... changed. All this is impossible. The Law says besides, "Thou shalt not add thereto, and thou shalt not diminish therefrom" (Deut. 13, 1). Therefore, concludes Aaron ben Elijah the Karaite, we do not believe in the oral or traditional law because of the additions to, and subtractions from, the written ...
— A History of Mediaeval Jewish Philosophy • Isaac Husik

... companies or the owners of vessels to "directly or through agents, either by written, printed, or oral solicitations, solicit, invite, or encourage the immigration of any aliens into the United States except by ordinary commercial letters, circulars, advertisements, or oral representations, stating the sailings ...
— Aliens or Americans? • Howard B. Grose

... parallelism to that of the Egyptian hieroglyphs. Thus, "word" or "order" is Page 149 denoted by a head, a phonetic character, and the ideograph of "speaking," the whole being a fairly exact counterpart of the Egyptian tep-ro, an "oral communication." It would seem as if the inventer of the Hittite hieroglyphs had seen those of Egypt, just as Doalu, the inventor of the Sei syllabary, is known to have seen European writing. This likeness ...
— The American Journal of Archaeology, 1893-1 • Various

... but it seems to me that we may reject, at the same time, all the artificial theology which has been raised on these Scriptures by doctors of the Church, with as much right as they receive the Old Testament on the authority of Jewish scribes and doctors whilst they reject the oral law and all ...
— Letters to Sir William Windham and Mr. Pope • Lord Bolingbroke

... Monroe's theatrical performances at his reception reached his government, it produced much mortification, and the secretary of state, in an official letter, suggested to him that the American cabinet expected nothing more than a private reception, and an oral speech; and reminded him that the government he was sent to represent was neutral, and that such a display might be offensive to other governments, especially to those of England and Spain, with both of whom important ...
— Washington and the American Republic, Vol. 3. • Benson J. Lossing

... the eve of a real revolution in English teaching,—only it is a revolution which will not break the peace. The new way will leave an overwhelming preponderance of oral methods in use up to the fifth or sixth grade, and will introduce a larger proportion of oral work than has ever been contemplated in grammar and high school work. It will recognize the fact that English is primarily something ...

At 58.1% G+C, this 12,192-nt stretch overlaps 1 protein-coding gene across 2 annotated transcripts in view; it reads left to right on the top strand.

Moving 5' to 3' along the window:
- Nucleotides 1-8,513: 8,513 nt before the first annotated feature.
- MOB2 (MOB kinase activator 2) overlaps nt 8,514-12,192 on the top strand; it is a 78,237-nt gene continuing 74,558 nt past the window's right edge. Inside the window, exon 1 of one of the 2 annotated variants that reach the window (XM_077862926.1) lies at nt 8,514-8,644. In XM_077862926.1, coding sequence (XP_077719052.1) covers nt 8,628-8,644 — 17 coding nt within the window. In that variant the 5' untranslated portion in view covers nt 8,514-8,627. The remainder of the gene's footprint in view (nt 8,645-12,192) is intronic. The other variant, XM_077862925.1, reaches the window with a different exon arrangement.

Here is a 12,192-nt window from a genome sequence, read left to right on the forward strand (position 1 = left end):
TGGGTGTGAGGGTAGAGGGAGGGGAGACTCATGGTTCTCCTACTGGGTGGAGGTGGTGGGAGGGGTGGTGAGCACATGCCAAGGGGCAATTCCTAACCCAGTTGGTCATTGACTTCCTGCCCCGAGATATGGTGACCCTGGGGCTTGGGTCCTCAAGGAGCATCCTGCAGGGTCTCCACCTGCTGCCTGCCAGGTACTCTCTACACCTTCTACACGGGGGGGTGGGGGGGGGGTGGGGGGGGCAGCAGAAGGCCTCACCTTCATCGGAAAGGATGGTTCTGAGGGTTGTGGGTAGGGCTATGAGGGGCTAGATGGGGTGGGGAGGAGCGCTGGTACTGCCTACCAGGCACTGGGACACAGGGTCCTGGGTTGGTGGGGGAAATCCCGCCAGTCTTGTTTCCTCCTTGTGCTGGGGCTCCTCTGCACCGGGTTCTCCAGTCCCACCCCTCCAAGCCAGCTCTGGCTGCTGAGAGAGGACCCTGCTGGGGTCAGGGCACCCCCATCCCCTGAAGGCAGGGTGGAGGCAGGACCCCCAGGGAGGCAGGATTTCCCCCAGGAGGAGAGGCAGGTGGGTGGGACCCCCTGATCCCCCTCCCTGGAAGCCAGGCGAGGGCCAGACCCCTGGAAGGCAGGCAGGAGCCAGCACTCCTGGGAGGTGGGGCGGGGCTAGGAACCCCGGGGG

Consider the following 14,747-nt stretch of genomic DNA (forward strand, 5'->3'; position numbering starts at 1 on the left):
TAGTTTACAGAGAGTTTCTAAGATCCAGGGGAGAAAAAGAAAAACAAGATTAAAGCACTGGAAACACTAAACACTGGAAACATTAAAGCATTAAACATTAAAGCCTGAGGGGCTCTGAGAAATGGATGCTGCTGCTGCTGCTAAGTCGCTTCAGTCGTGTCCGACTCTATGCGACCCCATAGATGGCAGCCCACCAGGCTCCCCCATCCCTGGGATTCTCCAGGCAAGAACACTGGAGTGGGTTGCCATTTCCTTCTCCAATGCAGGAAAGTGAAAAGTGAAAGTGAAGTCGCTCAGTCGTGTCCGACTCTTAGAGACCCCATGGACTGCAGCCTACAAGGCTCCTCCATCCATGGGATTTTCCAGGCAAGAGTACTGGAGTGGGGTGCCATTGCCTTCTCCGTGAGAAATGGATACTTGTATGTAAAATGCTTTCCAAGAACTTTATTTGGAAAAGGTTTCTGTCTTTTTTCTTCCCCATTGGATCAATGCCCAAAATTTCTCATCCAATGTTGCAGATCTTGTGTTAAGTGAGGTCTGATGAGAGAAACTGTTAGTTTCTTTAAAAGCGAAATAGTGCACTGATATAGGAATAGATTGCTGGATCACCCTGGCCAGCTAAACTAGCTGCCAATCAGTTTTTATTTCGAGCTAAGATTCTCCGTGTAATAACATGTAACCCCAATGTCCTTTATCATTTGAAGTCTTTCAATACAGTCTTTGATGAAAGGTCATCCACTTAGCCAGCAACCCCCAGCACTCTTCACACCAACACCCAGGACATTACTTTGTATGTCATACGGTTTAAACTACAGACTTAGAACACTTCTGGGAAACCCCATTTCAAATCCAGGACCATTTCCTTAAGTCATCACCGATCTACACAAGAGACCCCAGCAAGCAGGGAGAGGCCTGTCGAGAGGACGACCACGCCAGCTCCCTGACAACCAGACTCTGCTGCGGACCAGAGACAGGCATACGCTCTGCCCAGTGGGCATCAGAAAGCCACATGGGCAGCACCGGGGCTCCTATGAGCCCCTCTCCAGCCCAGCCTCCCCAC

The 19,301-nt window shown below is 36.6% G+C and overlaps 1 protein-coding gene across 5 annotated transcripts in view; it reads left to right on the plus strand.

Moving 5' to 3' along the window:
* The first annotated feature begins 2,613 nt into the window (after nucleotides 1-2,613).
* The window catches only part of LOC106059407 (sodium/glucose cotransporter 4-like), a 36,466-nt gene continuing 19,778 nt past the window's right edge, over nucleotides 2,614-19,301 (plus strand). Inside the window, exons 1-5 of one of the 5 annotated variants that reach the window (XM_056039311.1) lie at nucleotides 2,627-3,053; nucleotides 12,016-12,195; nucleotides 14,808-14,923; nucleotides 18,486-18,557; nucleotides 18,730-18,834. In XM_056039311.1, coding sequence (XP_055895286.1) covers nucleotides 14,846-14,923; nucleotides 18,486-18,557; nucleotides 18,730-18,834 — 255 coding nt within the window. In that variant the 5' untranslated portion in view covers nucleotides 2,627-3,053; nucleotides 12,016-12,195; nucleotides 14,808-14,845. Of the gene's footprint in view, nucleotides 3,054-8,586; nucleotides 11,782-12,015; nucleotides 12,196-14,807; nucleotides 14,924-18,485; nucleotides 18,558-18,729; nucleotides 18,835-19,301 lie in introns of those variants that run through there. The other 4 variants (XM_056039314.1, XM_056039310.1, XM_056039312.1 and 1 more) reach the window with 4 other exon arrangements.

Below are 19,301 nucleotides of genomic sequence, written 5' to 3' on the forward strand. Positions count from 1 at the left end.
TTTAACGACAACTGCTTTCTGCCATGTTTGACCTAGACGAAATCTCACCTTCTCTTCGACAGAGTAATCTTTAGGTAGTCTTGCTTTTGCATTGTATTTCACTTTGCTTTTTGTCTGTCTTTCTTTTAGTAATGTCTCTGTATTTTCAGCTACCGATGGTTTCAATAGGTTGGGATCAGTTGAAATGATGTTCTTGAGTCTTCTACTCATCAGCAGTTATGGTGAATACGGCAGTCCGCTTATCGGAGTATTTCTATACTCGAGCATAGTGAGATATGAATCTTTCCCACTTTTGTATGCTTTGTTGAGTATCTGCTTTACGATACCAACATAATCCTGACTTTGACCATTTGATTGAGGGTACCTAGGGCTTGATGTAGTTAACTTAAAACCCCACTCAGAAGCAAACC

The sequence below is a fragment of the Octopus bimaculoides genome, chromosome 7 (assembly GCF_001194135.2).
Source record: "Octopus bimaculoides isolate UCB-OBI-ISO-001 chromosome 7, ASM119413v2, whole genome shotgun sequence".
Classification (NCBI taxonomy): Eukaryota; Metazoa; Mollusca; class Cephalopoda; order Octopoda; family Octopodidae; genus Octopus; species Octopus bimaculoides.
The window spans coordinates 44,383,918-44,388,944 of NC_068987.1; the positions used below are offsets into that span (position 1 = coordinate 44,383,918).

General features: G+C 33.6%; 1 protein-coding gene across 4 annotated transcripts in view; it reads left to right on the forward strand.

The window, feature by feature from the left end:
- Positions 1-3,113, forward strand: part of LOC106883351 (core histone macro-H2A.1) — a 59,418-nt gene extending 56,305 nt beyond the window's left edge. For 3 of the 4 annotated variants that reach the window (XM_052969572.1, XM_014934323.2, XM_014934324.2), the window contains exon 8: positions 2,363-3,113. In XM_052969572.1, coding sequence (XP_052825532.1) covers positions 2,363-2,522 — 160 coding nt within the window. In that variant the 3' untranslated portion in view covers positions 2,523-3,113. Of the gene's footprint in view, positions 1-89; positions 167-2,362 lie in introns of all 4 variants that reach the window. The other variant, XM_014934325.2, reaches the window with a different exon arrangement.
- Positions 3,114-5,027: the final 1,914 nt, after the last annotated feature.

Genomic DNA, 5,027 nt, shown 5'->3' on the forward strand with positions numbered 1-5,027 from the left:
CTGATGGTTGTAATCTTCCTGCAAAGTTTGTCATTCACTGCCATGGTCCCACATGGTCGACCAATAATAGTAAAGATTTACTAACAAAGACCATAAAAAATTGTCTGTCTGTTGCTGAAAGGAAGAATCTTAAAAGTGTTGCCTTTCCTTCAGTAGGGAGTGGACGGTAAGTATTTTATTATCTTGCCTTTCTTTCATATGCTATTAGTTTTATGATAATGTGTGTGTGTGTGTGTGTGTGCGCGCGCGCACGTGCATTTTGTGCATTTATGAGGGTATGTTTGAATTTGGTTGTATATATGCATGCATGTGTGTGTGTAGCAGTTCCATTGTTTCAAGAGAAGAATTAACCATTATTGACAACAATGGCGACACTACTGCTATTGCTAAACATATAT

— Stories to Tell to Children • Sara Cone Bryant

... extort by post further instructions from Kossuth, or explanations in reply to two urgent letters describing the position I was in, and being unable to give any reason for a longer stay, or to find the people I was sent to, I determined to go back to London and start again with fuller oral instructions and a better understanding of the difficulties. I went to Orzovensky and frankly told him my errand, and asked him if I might leave the dispatches in some place known to him, so that he could indicate to some other person, should my mission be taken up by another, ...
— The Autobiography of a Journalist, Volume I • Stillman, William James

... reasons the Executive Council commissioned Mr. A. Merritt to transcribe into form to be readily understood by the layman the stenographic notes of Dr. Goodwin's own report to the Council, supplemented by further oral reminiscences and comments by Dr. Goodwin; this transcription, edited and censored by the Executive Council of the Association, forms the contents ...
— The Moon Pool • A. Merritt

... he left in 1788. Beyond these facts, Winchester seems to retain no impressions of her brilliant son, in this respect contrasting strangely with other Public Schools. Westminster knows all about Cowper—and a sorry tale it is. Canning left an ineffaceable mark on Eton. Harrow abounds in traditions, oral and written, of Sheridan and Byron, Peel and Palmerston. But Winchester is silent about ...
— Sydney Smith • George W. E. Russell

... included the conveyance of thought by writing, which, on many occasions, is a more accurate criterion of the state of mind than oral expression. ...
— A Letter to the Right Honorable the Lord Chancellor, on the Nature and Interpretation of Unsoundness of Mind, and Imbecility of Intellect • John Haslam

... with his own we'pons, Deerslayer," cried Hurry, in his uncouth dialect, and in his dogmatical manner of disposing of all oral propositions; "if he's f'erce you must be f'ercer; if he's stout of heart, you must be stouter. This is the way to get the better of Christian or savage: by keeping up to this trail, you'll get soonest to the ind ...
— The Deerslayer • James Fenimore Cooper

... those rules and institutions—interpretations of the civil and canonical laws contained in the Old Testament—which were transmitted orally to succeeding generations of the Jewish priesthood until the general dispersion of the Hebrew race. According to the Rabbis, Moses received the oral as well as the written law at Mount Sinai, and it was by him communicated to Joshua, from whom it was transmitted through forty successive Receivers. So long as the Temple stood, it was deemed not only unnecessary, but absolutely unlawful, ...